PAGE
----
Former welterweight titlist Antonio Margarito was licensed to box by Texas regulators on Thursday, paving the way for him to meet pound-for-pound king Manny Pacquiao for a vacant junior middleweight belt.
Margarito's application for a license in Texas was approved despite California denying him a license on a 5-1 vote earlier this month. Margarito's license was revoked in the wake of his January 2009 knockout loss to Shane Mosley in which Margarito's hand wraps were found to be illegal before the fight.
Margarito and Pacquiao will meet Nov. 13 on HBO PPV at Cowboys Stadium in Arlington. It will be Pacquiao's second consecutive fight at Jerry Jones' $1.2 billion home of the Dallas Cowboys, but against a far more controversial opponent than Joshua Clottey, whom Pacquiao easily outpointed there on March 13 in defense of his welterweight belt on the arena's first boxing card.
"After a thorough review of his application it was determined Mr. Margarito met the requirements of the Texas Combative Sports Act and Rules," William Kuntz, the executive director of the Texas Department of Licensing and Regulation, said in a statement.
Texas received the completed application on Monday and acted quickly.
"I want to thank the state of Texas for granting me a boxing license which enables me to continue my passion for the sport of boxing in the United States," Margarito said in a statement. "I have dedicated my life to giving the fans of the sport entertainment and excitement. On Nov. 13, this great opportunity will ultimately be fulfilled when I battle Manny Pacquiao."
Top Rank promoter Bob Arum, on vacation in France, was happy with the news.
"For me, it was like a terrible nightmare, this whole thing, and now the sun is shining," Arum told ESPN.com. "I really believe that it will be a very competitive fight. One guy is much bigger and stronger [Margarito] and the other guy [Pacquiao] is quicker and hits with both hands. It will be a fascinating fight to watch."
If Pacquiao (51-3-2, 38 KOs), who will be fighting for the first time since being elected to a congressional seat in the Philippines, wins, he will collect a title in a record-extending eighth weight class. He has already won titles at welterweight, junior welterweight, lightweight, junior lightweight, featherweight, junior featherweight and flyweight.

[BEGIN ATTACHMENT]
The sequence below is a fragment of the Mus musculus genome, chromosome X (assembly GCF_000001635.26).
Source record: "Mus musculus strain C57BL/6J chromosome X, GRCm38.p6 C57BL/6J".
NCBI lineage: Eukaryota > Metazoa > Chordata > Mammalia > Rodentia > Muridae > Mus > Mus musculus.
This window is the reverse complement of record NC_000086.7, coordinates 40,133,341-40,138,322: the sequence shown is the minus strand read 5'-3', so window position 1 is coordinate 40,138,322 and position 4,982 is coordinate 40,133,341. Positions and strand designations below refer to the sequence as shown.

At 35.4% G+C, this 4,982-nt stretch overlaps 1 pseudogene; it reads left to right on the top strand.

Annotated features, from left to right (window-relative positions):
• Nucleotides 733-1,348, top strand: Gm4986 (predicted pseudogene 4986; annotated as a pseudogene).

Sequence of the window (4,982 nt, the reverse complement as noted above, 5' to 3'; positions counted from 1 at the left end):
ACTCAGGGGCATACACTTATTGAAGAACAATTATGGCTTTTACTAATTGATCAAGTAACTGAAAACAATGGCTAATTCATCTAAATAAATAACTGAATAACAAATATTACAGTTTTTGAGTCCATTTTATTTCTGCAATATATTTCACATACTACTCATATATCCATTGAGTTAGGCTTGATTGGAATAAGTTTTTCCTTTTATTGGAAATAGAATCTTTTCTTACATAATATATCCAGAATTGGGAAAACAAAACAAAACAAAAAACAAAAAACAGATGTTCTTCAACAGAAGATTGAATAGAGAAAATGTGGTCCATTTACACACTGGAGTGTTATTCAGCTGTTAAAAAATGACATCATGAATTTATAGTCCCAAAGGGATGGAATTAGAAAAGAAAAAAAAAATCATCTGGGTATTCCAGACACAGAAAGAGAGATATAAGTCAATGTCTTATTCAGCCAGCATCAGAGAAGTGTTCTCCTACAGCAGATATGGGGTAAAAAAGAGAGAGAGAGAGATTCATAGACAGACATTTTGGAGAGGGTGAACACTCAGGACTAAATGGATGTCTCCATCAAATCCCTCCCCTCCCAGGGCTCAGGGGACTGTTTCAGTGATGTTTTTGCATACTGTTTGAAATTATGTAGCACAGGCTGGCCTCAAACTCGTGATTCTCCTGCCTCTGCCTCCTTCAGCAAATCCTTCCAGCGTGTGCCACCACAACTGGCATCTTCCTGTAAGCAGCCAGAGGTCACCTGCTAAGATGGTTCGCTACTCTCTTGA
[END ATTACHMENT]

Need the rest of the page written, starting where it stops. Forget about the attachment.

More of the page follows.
Margarito's license was revoked in California after a the knockout loss to Mosley at the Staples Center in Los Angeles. Before the fight, illegal inserts coated in a plaster-like substance were discovered in Margarito's hand wraps. His hands were rewrapped and he lost the fight (and his title) on a ninth-round knockout. A couple of weeks later, Margarito and trainer Javier Capetillo, who had wrapped his hands, had their licenses revoked.
Margarito, who has severed ties with Capetillo, his longtime father figure, has insisted that he was unaware of anything illegal being placed into his hand wraps. Capetillo took the blame but said the illegal pads were in the wraps by accident.
Margarito, 32, went before the California commission on Aug. 18 in an effort to be relicensed. He was allowed to reapply after the one-year revocation period had expired. But California regulators did not believe Margarito's story that he did not know what was in his wraps and denied his application.
However, by appearing before the California commission, Margarito (38-6, 27 KOs) fulfilled a request by the Association of Boxing Commissions, which oversees and interprets rules for state commissions, that he seek to be relicensed there before appealing to other states.